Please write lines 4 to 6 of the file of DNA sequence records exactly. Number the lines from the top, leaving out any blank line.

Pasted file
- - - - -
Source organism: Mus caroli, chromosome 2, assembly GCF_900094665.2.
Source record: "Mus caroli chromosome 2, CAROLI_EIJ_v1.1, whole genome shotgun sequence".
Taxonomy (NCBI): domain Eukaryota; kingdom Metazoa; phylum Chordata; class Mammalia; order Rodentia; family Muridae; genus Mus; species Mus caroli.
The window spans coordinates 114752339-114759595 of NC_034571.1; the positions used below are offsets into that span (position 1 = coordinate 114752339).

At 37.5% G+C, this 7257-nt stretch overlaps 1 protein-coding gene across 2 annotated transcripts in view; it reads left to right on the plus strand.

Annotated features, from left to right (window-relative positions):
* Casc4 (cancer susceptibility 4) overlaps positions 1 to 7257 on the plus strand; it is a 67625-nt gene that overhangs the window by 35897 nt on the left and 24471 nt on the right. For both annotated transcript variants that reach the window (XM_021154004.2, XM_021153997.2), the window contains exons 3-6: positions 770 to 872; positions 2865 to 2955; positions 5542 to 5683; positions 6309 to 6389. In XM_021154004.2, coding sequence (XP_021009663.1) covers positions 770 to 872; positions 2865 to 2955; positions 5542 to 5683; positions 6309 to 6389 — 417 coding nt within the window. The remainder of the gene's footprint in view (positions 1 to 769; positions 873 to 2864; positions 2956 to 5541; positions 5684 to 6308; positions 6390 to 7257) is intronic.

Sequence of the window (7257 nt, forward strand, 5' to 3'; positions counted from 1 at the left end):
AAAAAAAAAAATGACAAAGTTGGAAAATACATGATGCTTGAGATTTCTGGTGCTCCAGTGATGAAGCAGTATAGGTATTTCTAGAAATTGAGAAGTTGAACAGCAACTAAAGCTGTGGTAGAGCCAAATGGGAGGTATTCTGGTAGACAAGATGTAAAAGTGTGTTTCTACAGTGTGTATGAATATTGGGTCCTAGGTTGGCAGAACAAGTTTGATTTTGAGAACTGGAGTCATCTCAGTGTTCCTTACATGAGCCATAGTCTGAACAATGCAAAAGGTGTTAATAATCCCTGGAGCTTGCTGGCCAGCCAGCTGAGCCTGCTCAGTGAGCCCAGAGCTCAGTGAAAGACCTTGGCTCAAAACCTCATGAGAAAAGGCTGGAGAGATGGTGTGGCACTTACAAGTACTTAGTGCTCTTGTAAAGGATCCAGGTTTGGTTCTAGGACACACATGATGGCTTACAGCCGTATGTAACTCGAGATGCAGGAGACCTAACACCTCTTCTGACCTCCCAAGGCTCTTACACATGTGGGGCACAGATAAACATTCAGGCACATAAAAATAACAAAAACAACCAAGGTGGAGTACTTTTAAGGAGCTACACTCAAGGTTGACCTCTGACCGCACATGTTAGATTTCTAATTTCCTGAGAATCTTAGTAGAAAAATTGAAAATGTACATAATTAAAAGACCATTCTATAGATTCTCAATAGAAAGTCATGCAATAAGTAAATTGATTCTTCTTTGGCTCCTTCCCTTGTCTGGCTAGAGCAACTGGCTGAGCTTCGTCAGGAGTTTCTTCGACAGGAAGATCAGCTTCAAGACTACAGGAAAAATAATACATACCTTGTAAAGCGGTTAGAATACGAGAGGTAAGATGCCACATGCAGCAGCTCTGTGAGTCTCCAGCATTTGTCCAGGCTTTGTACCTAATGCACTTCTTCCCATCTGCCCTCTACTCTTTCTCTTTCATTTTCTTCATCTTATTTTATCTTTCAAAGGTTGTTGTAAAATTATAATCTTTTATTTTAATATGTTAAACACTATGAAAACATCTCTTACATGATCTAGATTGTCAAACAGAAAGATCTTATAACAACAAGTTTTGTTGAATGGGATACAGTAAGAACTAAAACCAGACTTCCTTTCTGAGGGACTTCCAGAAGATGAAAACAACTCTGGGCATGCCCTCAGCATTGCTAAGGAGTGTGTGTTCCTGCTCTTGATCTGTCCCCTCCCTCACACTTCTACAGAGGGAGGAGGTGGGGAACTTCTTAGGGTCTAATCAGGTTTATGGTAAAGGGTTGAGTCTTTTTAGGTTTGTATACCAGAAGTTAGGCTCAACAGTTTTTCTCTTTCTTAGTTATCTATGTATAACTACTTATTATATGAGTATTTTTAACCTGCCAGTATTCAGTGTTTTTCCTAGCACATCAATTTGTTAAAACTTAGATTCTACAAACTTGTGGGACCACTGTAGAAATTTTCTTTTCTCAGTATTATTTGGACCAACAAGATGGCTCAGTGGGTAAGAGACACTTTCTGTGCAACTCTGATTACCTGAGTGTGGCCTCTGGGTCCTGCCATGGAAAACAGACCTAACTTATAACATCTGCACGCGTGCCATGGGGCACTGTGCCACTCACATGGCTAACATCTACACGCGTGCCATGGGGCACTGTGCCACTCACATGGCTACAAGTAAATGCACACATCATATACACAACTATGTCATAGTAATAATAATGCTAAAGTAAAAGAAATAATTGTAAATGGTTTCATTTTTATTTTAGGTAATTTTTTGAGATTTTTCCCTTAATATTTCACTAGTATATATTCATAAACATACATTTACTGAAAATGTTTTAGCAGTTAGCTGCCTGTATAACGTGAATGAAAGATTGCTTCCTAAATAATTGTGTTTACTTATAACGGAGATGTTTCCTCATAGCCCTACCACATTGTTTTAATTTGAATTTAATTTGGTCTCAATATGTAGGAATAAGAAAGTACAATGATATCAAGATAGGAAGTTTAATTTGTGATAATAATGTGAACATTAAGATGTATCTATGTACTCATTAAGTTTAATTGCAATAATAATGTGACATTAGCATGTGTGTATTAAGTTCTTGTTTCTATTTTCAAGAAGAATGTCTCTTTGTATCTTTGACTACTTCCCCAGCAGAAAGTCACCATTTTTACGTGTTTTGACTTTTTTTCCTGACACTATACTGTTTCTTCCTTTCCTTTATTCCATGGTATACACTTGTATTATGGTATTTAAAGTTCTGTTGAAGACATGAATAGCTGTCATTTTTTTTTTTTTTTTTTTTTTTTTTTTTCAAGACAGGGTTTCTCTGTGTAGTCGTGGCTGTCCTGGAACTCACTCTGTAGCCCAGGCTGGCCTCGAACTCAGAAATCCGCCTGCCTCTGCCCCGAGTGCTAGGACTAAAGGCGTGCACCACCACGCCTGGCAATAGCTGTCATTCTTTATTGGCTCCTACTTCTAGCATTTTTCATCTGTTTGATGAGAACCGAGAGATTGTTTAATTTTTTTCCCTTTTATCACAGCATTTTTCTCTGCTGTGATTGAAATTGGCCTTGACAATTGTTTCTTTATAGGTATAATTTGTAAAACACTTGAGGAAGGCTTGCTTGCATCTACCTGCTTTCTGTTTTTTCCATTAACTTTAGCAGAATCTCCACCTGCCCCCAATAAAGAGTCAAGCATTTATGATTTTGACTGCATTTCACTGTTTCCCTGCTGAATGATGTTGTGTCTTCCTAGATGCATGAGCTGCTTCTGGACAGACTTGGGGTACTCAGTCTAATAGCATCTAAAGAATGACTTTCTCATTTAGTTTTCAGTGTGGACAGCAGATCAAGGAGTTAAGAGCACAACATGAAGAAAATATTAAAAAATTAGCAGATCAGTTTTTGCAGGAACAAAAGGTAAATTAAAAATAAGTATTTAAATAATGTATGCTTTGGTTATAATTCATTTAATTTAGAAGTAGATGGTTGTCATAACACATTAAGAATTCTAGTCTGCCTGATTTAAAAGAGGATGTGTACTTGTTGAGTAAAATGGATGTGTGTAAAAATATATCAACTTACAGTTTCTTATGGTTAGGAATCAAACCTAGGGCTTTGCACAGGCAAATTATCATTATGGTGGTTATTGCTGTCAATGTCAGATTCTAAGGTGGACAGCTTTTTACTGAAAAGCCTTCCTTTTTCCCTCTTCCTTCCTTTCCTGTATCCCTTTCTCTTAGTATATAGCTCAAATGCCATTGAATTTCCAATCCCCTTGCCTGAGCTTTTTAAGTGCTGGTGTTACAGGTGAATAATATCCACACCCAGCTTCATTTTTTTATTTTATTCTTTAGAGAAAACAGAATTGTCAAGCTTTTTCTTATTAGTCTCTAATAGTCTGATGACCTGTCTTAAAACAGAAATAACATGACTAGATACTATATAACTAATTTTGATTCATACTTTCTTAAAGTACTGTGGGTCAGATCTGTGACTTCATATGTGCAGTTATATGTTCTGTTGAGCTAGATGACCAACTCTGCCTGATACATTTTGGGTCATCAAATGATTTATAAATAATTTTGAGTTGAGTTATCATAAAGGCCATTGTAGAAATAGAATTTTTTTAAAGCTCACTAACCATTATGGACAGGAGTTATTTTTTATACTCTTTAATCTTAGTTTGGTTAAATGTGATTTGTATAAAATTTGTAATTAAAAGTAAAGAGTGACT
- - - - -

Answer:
The window spans coordinates 114752339-114759595 of NC_034571.1; the positions used below are offsets into that span (position 1 = coordinate 114752339).

At 37.5% G+C, this 7257-nt stretch overlaps 1 protein-coding gene across 2 annotated transcripts in view; it reads left to right on the plus strand.

Annotated features, from left to right (window-relative positions):